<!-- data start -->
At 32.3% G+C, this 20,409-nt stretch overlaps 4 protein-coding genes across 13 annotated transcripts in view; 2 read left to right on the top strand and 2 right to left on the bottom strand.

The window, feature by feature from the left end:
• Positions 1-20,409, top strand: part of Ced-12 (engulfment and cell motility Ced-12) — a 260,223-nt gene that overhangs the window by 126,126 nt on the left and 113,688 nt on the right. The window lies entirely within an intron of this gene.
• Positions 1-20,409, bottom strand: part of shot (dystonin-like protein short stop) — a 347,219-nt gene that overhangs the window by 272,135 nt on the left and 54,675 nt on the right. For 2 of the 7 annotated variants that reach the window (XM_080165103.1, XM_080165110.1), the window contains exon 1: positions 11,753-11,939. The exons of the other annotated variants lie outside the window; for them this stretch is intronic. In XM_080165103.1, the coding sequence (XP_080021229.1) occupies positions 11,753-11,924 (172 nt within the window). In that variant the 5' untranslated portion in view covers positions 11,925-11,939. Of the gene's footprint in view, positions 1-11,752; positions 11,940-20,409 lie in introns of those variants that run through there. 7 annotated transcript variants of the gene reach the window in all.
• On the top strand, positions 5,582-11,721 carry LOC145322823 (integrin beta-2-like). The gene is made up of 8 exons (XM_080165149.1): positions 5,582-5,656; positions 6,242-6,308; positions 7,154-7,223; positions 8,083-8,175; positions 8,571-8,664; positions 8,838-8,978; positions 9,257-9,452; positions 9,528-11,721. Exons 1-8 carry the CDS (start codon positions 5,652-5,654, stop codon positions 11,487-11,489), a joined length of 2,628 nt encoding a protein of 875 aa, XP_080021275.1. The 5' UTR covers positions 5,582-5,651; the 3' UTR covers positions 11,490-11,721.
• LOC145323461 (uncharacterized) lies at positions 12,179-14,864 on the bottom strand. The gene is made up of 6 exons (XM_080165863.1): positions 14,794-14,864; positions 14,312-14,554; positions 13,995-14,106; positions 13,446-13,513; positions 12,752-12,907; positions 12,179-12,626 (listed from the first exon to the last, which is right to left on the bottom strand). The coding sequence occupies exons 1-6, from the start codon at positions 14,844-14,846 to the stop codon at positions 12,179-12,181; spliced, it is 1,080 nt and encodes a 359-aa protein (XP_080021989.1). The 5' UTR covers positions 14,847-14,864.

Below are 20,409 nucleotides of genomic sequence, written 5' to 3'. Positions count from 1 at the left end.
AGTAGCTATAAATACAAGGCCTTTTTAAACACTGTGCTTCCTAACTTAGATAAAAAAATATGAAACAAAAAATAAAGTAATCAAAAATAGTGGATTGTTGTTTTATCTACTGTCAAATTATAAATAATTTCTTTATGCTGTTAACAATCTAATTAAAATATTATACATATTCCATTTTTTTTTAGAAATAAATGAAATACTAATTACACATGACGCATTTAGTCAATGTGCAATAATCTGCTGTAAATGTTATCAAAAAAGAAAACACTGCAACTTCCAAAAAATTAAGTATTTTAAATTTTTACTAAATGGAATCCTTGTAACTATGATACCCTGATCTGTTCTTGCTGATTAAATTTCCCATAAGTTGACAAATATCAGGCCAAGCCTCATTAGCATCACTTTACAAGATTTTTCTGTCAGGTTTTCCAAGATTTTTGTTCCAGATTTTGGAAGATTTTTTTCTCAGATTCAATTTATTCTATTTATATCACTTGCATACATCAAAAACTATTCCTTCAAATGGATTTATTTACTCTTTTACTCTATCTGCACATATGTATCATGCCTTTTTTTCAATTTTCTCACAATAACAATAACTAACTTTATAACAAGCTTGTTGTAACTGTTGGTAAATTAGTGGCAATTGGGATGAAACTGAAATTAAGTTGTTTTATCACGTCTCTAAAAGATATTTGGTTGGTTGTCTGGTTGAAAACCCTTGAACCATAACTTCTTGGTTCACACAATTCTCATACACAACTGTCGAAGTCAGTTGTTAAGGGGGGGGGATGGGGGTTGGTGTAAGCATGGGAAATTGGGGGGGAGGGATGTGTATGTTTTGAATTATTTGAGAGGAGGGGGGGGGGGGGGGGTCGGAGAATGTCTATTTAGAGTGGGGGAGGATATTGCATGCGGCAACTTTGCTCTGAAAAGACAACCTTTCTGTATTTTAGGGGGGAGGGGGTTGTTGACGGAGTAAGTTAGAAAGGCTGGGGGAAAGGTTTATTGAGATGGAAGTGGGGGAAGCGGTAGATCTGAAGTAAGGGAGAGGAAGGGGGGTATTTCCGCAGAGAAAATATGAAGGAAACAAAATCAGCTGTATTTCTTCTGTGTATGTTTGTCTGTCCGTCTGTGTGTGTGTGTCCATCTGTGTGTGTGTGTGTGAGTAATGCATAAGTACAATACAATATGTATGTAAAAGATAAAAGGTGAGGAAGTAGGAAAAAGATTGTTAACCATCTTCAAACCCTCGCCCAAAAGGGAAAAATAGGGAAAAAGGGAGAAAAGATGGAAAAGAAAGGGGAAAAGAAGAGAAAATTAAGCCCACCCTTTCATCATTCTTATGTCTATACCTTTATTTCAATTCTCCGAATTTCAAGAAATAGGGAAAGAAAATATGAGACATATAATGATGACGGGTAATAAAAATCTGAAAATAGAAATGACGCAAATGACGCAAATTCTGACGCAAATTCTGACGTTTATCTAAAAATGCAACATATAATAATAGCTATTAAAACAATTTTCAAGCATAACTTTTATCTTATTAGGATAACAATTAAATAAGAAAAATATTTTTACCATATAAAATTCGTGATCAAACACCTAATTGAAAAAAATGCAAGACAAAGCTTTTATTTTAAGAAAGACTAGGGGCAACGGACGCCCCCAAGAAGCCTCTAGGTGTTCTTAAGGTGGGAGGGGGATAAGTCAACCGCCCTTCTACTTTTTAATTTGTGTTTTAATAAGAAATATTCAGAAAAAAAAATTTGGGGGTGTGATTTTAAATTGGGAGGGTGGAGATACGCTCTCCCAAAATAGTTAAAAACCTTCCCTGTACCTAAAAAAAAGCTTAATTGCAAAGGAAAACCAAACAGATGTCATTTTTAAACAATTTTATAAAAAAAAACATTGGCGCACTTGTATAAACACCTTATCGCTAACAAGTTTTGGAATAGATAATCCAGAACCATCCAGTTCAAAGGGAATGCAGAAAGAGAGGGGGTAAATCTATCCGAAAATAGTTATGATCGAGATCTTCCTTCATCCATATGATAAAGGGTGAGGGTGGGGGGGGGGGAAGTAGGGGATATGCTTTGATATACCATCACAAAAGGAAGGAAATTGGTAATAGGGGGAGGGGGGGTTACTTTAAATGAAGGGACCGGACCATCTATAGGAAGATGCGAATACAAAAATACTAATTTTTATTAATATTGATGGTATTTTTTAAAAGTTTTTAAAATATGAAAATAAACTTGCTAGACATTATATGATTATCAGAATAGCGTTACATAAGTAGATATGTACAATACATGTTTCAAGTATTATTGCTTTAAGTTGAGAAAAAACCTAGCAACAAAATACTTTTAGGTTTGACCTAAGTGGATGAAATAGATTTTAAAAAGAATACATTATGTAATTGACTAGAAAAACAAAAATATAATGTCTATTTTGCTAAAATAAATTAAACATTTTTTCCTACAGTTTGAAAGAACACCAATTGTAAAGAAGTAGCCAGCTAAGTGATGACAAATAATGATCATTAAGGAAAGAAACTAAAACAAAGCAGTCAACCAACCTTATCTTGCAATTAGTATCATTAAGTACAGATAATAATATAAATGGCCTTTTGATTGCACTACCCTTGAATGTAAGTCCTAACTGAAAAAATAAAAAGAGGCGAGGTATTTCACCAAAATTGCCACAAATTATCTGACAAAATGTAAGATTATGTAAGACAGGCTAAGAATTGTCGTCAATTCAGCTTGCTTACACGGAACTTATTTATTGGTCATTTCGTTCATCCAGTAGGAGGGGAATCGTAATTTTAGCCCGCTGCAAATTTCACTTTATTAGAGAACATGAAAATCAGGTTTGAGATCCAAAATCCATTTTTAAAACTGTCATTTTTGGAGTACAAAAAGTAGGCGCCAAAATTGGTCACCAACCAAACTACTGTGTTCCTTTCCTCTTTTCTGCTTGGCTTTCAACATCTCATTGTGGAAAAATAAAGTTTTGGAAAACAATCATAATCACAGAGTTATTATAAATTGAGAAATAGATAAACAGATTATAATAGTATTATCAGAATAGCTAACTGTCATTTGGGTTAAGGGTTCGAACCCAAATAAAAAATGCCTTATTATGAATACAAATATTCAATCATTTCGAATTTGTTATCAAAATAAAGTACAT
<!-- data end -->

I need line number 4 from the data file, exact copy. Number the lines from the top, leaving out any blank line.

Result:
• Positions 1-20,409, bottom strand: part of shot (dystonin-like protein short stop) — a 347,219-nt gene that overhangs the window by 272,135 nt on the left and 54,675 nt on the right. For 2 of the 7 annotated variants that reach the window (XM_080165103.1, XM_080165110.1), the window contains exon 1: positions 11,753-11,939. The exons of the other annotated variants lie outside the window; for them this stretch is intronic. In XM_080165103.1, the coding sequence (XP_080021229.1) occupies positions 11,753-11,924 (172 nt within the window). In that variant the 5' untranslated portion in view covers positions 11,925-11,939. Of the gene's footprint in view, positions 1-11,752; positions 11,940-20,409 lie in introns of those variants that run through there. 7 annotated transcript variants of the gene reach the window in all.